The weather is not good at the moment. Not utterly arctic. But unpleasant. And windy. And rainy. We stood forlornly, waiting for the tram. The Berlin equivalent of a dot matrix indicator – did folk know that’s what the ones in the London Underground are snappily called? A friend of mine once suggested that, rather than you turning up on the platform at Kentish Town tube only to see “Bank 24 mins” greeting you, the machine might just read “Fuck off” instead. I don’t know if he’s got on to TfL with his suggestion – informed us it was 9 minutes till the next tram. The Russian, having integrated into non-Soviet life far too well for my liking, decided this was an inordinately long time to stand in inclemency and insisted upon parting with some hard-borrowed cash in a convenient cafeteria.
Deciding I’d better match generosity with generosity, I splashed out in the cafeteria and ordered two massive fuck-off bits of cake and two cauldrons of coffee. All in all, it was about an extra 15000 calories, and similar number of euros. The waitress informed us that the establishment was thinking of closing at some point that evening and, as they’d done the washing-up once and couldn’t be bothered to do it again, we’d be served our coffee in paper cups. She stretched to plates for the cake, rather than us having to snuffle it off the floor, but we were also given plastic utensils. My radar for automatically-but-unwittingly always finding the worst spot to sit in any establishment worked like a dream and we settled in a draughty corner being buffeted by hurricane-strength, icy winds if the door to the street ever opened by more than a millimetre.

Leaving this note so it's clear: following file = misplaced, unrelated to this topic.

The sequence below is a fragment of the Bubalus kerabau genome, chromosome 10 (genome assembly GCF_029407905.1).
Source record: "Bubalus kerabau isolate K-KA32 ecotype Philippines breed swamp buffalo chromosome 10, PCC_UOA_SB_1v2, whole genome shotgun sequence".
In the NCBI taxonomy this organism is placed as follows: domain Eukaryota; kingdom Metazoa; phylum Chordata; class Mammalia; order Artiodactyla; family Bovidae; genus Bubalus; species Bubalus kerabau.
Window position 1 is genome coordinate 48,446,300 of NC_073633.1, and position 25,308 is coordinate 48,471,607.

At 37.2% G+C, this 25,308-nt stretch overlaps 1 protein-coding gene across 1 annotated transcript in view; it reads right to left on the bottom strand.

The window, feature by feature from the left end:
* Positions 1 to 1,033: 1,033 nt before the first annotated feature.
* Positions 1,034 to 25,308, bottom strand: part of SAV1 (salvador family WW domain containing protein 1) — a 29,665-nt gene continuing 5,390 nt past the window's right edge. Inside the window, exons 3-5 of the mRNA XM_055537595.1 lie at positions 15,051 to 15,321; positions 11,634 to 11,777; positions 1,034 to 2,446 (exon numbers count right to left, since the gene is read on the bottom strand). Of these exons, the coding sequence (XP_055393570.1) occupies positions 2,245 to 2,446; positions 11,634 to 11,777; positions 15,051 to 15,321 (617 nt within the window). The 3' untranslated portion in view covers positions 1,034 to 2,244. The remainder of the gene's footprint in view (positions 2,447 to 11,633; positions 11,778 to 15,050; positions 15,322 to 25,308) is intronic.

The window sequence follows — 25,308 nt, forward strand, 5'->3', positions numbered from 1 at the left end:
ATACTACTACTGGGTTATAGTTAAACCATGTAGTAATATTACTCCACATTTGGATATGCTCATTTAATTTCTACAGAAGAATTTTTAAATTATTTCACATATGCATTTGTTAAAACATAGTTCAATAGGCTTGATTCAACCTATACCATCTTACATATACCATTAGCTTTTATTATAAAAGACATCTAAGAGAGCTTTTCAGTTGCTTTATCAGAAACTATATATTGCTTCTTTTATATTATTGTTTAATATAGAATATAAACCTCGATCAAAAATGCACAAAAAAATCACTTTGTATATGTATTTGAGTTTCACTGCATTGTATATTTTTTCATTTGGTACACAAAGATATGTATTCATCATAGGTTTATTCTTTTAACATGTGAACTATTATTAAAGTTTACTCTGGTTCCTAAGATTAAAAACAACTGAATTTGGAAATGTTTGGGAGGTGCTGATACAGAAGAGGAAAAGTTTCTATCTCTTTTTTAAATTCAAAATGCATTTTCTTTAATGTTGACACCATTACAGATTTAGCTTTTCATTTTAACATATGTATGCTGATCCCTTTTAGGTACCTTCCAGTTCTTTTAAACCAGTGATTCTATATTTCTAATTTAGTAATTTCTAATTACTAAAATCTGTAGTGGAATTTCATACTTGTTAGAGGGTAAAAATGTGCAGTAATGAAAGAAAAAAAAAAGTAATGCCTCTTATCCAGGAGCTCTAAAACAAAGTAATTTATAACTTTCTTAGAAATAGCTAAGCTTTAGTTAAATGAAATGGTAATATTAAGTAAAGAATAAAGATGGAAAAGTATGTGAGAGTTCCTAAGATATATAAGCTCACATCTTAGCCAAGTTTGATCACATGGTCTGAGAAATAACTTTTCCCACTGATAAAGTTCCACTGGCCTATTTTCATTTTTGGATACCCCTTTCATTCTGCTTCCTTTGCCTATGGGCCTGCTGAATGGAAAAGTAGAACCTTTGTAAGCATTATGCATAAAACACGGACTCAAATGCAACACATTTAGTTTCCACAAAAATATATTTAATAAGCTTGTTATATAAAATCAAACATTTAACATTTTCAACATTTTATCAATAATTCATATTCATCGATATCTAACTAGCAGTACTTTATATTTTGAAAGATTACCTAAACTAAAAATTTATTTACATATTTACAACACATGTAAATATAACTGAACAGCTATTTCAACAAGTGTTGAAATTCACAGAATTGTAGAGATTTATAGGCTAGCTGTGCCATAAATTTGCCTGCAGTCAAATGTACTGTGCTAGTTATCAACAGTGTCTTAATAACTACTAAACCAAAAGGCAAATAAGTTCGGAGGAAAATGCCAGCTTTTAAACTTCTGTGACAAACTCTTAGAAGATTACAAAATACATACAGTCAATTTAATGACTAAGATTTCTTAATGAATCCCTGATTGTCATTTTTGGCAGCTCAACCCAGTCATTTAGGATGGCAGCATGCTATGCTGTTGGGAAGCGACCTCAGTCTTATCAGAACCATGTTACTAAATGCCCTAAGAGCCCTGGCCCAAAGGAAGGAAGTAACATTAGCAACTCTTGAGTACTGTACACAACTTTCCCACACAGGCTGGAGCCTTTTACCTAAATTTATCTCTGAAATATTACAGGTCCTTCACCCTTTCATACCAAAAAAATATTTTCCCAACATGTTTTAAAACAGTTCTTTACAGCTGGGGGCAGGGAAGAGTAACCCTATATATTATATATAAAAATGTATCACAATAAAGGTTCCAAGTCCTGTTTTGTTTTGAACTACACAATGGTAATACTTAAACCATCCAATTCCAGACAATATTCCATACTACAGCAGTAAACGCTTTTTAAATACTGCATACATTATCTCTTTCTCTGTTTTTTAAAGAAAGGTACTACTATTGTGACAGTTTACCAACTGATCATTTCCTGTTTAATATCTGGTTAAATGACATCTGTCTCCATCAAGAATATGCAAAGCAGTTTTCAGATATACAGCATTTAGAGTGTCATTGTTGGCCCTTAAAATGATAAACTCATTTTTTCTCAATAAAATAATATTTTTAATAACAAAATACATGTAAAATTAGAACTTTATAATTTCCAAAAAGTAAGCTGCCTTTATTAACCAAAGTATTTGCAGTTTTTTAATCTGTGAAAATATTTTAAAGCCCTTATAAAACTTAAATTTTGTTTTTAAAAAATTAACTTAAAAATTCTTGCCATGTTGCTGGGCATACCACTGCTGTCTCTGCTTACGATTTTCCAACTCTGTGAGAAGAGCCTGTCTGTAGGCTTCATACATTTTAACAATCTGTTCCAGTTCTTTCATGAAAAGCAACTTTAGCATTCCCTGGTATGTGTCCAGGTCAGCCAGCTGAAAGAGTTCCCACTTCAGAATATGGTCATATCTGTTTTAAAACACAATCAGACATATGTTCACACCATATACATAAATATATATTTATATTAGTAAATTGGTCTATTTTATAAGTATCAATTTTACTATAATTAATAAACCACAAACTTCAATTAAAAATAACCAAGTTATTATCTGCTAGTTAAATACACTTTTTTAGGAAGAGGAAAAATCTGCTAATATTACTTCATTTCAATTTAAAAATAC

Which it did.